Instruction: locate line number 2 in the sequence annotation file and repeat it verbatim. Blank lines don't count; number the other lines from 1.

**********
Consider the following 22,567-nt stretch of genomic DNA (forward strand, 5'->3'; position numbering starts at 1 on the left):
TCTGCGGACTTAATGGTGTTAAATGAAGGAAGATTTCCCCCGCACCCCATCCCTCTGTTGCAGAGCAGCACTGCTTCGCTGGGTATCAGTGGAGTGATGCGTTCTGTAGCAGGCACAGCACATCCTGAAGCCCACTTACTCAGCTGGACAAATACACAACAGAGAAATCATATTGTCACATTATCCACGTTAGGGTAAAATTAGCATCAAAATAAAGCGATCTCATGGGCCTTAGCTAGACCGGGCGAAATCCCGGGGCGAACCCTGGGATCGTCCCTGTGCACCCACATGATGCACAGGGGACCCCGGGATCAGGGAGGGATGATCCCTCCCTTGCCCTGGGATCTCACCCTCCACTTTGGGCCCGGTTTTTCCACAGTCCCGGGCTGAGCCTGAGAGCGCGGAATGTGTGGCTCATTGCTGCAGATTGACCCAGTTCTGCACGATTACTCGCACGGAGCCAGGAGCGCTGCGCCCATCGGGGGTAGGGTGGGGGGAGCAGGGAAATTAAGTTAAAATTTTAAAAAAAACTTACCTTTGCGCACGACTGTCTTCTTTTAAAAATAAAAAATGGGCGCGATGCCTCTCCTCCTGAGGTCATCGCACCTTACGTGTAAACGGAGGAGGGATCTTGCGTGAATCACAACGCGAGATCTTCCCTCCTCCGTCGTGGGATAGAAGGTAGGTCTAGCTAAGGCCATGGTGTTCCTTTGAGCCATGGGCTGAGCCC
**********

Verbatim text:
TCTGCGGACTTAATGGTGTTAAATGAAGGAAGATTTCCCCCGCACCCCATCCCTCTGTTGCAGAGCAGCACTGCTTCGCTGGGTATCAGTGGAGTGATGCGTTCTGTAGCAGGCACAGCACATCCTGAAGCCCACTTACTCAGCTGGACAAATACACAACAGAGAAATCATATTGTCACATTATCCACGTTAGGGTAAAATTAGCATCAAAATAAAGCGATCTCATGGGCCTTAGCTAGACCGGGCGAAATCCCGGGGCGAACCCTGGGATCGTCCCTGTGCACCCACATGATGCACAGGGGACCCCGGGATCAGGGAGGGATGATCCCTCCCTTGCCCTGGGATCTCACCCTCCACTTTGGGCCCGGTTTTTCCACAGTCCCGGGCTGAGCCTGAGAGCGCGGAATGTGTGGCTCATTGCTGCAGATTGACCCAGTTCTGCACGATTACTCGCACGGAGCCAGGAGCGCTGCGCCCATCGGGGGTAGGGTGGGGGGAGCAGGGAAATTAAGTTAAAATTTTAAAAAAAACTTACCTTTGCGCACGACTGTCTTCTTTTAAAAATAAAAAATGGGCGCGATGCCTCTCCTCCTGAGGTCATCGCACCTTACGTGTAAACGGAGGAGGGATCTTGCGTGAATCACAACGCGAGATCTTCCCTCCTCCGTCGTGGGATAGAAGGTAGGTCTAGCTAAGGCCATGGTGTTCCTTTGAGCCATGGGCTGAGCCC